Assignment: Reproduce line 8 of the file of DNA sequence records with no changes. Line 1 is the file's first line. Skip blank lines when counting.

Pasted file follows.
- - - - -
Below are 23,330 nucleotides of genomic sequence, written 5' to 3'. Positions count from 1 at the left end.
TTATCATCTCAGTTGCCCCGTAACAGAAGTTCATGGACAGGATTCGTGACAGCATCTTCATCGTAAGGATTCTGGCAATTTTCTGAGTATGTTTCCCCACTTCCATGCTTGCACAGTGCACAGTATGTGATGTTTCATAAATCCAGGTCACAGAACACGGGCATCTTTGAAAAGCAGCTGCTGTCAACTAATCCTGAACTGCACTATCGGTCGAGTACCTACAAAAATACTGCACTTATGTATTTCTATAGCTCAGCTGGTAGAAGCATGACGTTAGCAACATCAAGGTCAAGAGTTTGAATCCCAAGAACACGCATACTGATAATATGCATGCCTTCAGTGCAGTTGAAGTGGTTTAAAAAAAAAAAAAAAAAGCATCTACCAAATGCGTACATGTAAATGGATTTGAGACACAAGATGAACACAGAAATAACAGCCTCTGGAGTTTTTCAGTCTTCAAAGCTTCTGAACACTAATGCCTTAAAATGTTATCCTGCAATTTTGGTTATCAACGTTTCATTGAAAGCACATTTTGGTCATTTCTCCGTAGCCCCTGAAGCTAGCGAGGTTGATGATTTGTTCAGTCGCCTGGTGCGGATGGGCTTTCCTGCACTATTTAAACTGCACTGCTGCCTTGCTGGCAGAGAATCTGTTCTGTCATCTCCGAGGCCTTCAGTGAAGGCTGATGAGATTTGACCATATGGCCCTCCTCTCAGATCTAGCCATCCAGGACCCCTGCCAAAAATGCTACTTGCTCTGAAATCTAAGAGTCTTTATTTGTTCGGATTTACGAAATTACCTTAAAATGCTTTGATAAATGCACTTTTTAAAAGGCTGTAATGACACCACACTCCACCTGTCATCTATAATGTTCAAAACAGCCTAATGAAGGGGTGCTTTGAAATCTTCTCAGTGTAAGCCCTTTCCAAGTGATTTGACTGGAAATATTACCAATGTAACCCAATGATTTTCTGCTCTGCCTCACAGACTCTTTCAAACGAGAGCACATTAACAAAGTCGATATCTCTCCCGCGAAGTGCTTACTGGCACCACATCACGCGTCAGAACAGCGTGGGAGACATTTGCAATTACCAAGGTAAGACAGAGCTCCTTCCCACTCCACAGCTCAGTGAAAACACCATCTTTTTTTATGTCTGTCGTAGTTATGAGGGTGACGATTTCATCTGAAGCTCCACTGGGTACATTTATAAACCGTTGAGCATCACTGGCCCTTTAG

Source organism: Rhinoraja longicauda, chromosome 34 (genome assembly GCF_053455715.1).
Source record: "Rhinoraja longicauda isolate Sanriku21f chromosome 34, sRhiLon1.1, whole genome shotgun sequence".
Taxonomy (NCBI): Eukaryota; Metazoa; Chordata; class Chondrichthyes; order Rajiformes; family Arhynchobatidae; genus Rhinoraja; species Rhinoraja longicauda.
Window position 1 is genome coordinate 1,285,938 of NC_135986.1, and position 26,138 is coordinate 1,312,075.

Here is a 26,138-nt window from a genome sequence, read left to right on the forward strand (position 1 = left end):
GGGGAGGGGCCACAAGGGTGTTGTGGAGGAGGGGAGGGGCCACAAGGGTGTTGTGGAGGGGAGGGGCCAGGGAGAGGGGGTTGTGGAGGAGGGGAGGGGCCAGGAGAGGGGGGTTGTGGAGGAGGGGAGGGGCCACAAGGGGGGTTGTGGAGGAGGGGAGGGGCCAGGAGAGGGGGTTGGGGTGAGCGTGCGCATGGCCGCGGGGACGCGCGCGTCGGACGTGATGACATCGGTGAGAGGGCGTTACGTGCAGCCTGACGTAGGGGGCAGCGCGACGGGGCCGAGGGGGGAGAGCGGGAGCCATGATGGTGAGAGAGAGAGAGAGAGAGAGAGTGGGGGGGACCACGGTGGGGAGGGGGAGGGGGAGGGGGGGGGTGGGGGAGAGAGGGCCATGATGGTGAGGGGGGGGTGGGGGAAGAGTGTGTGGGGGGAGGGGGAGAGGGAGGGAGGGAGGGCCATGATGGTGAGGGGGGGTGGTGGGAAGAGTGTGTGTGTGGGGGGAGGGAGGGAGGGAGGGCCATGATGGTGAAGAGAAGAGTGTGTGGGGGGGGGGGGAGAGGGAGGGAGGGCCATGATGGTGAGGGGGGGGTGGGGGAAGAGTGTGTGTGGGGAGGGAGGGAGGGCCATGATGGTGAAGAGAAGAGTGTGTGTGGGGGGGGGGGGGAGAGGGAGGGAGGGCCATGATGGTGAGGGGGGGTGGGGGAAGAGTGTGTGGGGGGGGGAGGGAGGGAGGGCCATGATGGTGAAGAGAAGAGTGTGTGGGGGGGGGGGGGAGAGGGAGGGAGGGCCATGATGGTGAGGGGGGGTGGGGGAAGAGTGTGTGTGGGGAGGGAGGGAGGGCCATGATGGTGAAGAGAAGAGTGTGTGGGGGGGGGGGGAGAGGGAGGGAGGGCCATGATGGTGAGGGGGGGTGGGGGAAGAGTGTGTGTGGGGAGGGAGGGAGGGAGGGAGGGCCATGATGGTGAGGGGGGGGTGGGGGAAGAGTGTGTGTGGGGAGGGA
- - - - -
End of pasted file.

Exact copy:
GGGGAGGGGCCACAAGGGTGTTGTGGAGGAGGGGAGGGGCCACAAGGGTGTTGTGGAGGGGAGGGGCCAGGGAGAGGGGGTTGTGGAGGAGGGGAGGGGCCAGGAGAGGGGGGTTGTGGAGGAGGGGAGGGGCCACAAGGGGGGTTGTGGAGGAGGGGAGGGGCCAGGAGAGGGGGTTGGGGTGAGCGTGCGCATGGCCGCGGGGACGCGCGCGTCGGACGTGATGACATCGGTGAGAGGGCGTTACGTGCAGCCTGACGTAGGGGGCAGCGCGACGGGGCCGAGGGGGGAGAGCGGGAGCCATGATGGTGAGAGAGAGAGAGAGAGAGAGAGTGGGGGGGACCACGGTGGGGAGGGGGAGGGGGAGGGGGGGGGTGGGGGAGAGAGGGCCATGATGGTGAGGGGGGGGTGGGGGAAGAGTGTGTGGGGGGAGGGGGAGAGGGAGGGAGGGAGGGCCATGATGGTGAGGGGGGGTGGTGGGAAGAGTGTGTGTGTGGGGGGAGGGAGGGAGGGAGGGCCATGATGGTGAAGAGAAGAGTGTGTGGGGGGGGGGGGAGAGGGAGGGAGGGCCATGATGGTGAGGGGGGGGTGGGGGAAGAGTGTGTGTGGGGAGGGAGGGAGGGCCATGATGGTGAAGAGAAGAGTGTGTGTGGGGGGGGGGGGGAGAGGGAGGGAGGGCCATGATGGTGAGGGGGGGTGGGGGAAGAGTGTGTGGGGGGGGGAGGGAGGGAGGGCCATGATGGTGAAGAGAAGAGTGTGTGGGGGGGGGGGGGAGAGGGAGGGAGGGCCATGATGGTGAGGGGGGGTGGGGGAAGAGTGTGTGTGGGGAGGGAGGGAGGGCCATGATGGTGAAGAGAAGAGTGTGTGGGGGGGGGGGGAGAGGGAGGGAGGGCCATGATGGTGAGGGGGGGTGGGGGAAGAGTGTGTGTGGGGAGGGAGGGAGGGAGGGAGGGCCATGATGGTGAGGGGGGGGTGGGGGAAGAGTGTGTGTGGGGAGGGA